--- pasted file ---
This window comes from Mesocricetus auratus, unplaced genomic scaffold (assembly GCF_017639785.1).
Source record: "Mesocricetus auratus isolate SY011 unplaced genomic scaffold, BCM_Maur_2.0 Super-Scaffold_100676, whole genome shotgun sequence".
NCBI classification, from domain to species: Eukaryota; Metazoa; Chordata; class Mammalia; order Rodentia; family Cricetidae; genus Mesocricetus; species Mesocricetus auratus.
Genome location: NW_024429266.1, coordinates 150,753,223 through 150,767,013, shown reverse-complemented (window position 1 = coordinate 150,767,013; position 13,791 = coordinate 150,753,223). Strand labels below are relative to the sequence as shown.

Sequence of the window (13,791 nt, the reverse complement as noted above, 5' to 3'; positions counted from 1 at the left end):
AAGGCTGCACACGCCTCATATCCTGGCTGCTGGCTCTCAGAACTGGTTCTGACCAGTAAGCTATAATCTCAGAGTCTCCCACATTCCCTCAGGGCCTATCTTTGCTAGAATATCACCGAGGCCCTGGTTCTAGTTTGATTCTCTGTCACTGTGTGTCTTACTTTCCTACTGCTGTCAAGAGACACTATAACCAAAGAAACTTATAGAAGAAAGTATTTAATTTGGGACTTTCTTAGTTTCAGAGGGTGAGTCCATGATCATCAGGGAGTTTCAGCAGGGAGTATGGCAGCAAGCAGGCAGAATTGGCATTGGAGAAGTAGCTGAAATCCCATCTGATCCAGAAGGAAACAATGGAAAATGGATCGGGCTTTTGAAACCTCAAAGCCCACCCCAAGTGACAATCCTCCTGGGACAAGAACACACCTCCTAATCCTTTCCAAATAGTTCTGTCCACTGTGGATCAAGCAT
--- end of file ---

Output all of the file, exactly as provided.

This window comes from Mesocricetus auratus, unplaced genomic scaffold (assembly GCF_017639785.1).
Source record: "Mesocricetus auratus isolate SY011 unplaced genomic scaffold, BCM_Maur_2.0 Super-Scaffold_100676, whole genome shotgun sequence".
NCBI classification, from domain to species: Eukaryota; Metazoa; Chordata; class Mammalia; order Rodentia; family Cricetidae; genus Mesocricetus; species Mesocricetus auratus.
Genome location: NW_024429266.1, coordinates 150,753,223 through 150,767,013, shown reverse-complemented (window position 1 = coordinate 150,767,013; position 13,791 = coordinate 150,753,223). Strand labels below are relative to the sequence as shown.

Sequence of the window (13,791 nt, the reverse complement as noted above, 5' to 3'; positions counted from 1 at the left end):
AAGGCTGCACACGCCTCATATCCTGGCTGCTGGCTCTCAGAACTGGTTCTGACCAGTAAGCTATAATCTCAGAGTCTCCCACATTCCCTCAGGGCCTATCTTTGCTAGAATATCACCGAGGCCCTGGTTCTAGTTTGATTCTCTGTCACTGTGTGTCTTACTTTCCTACTGCTGTCAAGAGACACTATAACCAAAGAAACTTATAGAAGAAAGTATTTAATTTGGGACTTTCTTAGTTTCAGAGGGTGAGTCCATGATCATCAGGGAGTTTCAGCAGGGAGTATGGCAGCAAGCAGGCAGAATTGGCATTGGAGAAGTAGCTGAAATCCCATCTGATCCAGAAGGAAACAATGGAAAATGGATCGGGCTTTTGAAACCTCAAAGCCCACCCCAAGTGACAATCCTCCTGGGACAAGAACACACCTCCTAATCCTTTCCAAATAGTTCTGTCCACTGTGGATCAAGCAT